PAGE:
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dc.creatorGassen, Jeffrey
dc.creatorBradshaw, Hannah K.
dc.creatorHill, Sarah E.
dc.description.abstractThe human menstrual cycle is characterized by substantial variability both within and between women. Here, we sought to account for such variability by examining whether human menstrual cycle frequency varies as a function of the projected fitness payoffs associated with investment in mating effort. We used structural equation modeling to test the prediction that women whose environmental conditions or life histories favor heavier investment in mating effort would have shorter, more regular cycles. Results supported our hypothesis, revealing that women who project more mating success and have faster life history strategies exhibit greater mating effort and shorter, more regular menstrual cycles. An alternative model that specified cycle frequency as a predictor of mating effort was a poor fit for the data, lending support for the hypothesized directionality of the path between these variables. Together, these results provide some of the first empirical evidence that the length and regularity of the human menstrual cycle may be calibrated to investment in mating effort.en_US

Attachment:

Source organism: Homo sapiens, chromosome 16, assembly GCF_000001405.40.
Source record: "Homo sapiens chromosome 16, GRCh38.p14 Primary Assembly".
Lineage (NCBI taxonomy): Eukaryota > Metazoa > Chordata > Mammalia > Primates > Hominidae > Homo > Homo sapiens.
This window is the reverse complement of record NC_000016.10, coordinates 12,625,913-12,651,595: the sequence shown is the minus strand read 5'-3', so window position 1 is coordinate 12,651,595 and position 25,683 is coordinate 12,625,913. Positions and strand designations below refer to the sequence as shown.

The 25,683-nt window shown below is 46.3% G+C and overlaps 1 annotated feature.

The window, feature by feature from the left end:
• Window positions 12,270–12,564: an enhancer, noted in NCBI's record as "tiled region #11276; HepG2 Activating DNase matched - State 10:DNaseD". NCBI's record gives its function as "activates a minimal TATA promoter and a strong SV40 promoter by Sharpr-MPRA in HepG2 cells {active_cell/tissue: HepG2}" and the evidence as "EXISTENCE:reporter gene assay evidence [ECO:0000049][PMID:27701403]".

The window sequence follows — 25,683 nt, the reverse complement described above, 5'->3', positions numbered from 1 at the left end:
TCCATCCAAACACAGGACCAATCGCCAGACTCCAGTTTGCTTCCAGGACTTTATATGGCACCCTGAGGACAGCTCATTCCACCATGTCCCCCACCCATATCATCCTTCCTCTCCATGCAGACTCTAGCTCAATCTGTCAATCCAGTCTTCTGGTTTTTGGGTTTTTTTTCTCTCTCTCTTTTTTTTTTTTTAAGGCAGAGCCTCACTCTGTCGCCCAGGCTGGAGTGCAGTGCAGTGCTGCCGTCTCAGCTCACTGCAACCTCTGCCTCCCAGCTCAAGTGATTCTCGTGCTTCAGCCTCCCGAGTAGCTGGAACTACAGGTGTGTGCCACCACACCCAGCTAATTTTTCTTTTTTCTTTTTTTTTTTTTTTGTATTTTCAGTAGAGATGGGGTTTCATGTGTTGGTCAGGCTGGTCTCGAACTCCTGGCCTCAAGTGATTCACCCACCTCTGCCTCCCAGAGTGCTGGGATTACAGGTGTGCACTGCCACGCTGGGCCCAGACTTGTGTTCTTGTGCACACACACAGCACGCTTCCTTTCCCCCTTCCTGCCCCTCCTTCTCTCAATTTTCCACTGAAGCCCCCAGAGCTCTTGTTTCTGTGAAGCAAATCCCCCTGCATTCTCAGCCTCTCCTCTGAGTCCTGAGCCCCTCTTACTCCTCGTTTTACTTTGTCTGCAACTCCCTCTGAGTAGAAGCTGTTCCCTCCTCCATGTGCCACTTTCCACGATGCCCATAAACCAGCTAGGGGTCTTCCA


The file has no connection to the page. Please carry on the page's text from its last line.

dc.sourceEvolutionary Psychology
dc.subjectlife history theoryen_US
dc.subjectmenstrual cycleen_US
dc.subjectmating efforten_US
dc.subjectmating successen_US
dc.titleMating Effort Predicts Human Menstrual Cycle Frequencyen_US
dc.rights.holderGassen et al.
dc.rights.licenseCC BY-NC 4.0
local.collegeCollege of Science and Engineering
local.personsAll (PSYC)

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